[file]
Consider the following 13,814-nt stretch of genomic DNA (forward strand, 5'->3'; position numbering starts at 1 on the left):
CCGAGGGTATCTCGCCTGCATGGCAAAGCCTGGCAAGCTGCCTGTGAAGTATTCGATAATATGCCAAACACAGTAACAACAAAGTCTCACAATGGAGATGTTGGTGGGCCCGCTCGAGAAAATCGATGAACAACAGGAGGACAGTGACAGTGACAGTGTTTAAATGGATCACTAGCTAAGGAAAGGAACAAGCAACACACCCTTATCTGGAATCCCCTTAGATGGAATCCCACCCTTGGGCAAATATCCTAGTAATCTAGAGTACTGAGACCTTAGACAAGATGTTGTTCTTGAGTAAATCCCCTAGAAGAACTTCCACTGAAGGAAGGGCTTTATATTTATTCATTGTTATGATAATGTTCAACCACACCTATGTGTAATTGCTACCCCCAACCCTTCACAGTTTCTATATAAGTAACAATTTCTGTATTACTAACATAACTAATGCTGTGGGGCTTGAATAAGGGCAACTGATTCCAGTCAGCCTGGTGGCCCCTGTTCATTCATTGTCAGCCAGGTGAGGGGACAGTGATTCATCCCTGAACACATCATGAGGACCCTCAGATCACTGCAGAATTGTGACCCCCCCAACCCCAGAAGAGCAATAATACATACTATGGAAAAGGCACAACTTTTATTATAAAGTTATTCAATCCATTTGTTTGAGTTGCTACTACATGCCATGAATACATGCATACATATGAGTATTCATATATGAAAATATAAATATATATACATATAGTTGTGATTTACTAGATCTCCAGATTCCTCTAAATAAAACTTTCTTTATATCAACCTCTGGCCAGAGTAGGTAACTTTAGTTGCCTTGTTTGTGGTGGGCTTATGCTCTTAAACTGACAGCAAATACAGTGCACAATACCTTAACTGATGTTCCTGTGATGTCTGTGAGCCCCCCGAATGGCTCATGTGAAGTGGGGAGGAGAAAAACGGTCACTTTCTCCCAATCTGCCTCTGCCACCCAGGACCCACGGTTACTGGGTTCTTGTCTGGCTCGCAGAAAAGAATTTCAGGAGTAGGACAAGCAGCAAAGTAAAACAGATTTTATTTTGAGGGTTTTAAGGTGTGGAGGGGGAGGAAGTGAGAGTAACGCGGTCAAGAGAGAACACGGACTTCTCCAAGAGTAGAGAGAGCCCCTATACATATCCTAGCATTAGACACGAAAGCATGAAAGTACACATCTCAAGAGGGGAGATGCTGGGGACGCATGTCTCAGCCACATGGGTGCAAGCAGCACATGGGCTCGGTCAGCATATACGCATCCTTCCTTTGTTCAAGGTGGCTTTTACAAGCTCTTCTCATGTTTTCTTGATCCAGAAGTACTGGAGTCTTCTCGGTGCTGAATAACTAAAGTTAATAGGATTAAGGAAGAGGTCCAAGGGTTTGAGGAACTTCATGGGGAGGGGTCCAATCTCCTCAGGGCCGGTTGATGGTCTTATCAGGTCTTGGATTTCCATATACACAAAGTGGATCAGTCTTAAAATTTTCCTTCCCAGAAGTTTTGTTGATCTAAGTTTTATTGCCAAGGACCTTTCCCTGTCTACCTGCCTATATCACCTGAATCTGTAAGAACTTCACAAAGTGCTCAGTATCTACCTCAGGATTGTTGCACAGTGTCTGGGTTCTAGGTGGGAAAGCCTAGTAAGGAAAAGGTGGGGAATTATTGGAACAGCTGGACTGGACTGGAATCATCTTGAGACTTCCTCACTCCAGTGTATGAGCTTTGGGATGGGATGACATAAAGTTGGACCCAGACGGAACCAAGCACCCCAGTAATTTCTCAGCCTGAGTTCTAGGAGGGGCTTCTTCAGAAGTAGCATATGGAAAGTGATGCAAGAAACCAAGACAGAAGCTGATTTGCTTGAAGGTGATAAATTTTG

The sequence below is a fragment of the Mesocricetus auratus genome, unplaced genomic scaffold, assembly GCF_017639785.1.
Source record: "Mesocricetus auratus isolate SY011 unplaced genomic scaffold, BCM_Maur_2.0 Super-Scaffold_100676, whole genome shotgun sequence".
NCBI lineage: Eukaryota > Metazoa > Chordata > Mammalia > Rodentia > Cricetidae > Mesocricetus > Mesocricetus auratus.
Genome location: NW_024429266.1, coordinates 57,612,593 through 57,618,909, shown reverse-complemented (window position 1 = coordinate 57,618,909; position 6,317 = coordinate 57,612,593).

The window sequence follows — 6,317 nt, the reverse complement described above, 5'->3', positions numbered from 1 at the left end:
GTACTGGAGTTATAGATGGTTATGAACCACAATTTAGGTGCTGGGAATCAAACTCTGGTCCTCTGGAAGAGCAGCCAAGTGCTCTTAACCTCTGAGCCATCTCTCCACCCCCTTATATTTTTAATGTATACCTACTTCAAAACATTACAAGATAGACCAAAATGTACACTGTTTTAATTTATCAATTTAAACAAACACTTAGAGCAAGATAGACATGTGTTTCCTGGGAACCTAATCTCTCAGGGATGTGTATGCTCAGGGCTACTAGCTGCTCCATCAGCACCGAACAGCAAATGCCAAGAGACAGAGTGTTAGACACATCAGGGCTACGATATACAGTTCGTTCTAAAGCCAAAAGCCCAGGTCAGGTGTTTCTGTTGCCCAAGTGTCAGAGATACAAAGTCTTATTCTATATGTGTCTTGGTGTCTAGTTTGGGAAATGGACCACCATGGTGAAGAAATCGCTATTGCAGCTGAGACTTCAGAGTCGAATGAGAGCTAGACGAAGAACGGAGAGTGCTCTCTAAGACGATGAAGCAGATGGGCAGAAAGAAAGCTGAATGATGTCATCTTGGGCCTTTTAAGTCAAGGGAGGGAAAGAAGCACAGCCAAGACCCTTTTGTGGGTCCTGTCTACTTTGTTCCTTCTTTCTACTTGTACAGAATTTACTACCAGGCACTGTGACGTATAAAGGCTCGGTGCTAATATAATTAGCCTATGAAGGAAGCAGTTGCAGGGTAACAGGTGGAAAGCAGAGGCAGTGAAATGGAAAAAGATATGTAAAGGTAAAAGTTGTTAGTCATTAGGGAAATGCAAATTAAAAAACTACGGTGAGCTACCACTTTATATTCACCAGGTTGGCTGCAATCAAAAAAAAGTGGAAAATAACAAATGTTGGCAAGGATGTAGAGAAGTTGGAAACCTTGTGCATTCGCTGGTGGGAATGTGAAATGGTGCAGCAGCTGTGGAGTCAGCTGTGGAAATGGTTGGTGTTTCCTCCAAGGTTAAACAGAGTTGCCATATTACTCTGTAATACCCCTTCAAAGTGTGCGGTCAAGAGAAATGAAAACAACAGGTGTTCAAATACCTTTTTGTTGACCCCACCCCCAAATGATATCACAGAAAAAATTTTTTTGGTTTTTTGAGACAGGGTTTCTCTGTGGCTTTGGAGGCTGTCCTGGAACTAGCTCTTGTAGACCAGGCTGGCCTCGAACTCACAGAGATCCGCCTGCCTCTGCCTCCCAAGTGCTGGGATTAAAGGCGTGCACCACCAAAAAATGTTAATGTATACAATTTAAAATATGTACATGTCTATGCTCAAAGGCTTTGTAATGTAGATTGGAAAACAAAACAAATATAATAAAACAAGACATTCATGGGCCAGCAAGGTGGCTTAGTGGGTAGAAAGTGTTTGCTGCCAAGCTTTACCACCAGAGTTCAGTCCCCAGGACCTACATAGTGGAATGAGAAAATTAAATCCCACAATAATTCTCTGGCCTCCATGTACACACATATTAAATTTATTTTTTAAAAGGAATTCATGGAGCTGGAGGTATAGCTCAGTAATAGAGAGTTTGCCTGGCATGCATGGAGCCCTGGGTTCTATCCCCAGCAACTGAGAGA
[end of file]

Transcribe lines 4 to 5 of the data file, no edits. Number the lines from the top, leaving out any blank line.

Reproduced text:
Source record: "Mesocricetus auratus isolate SY011 unplaced genomic scaffold, BCM_Maur_2.0 Super-Scaffold_100676, whole genome shotgun sequence".
NCBI lineage: Eukaryota > Metazoa > Chordata > Mammalia > Rodentia > Cricetidae > Mesocricetus > Mesocricetus auratus.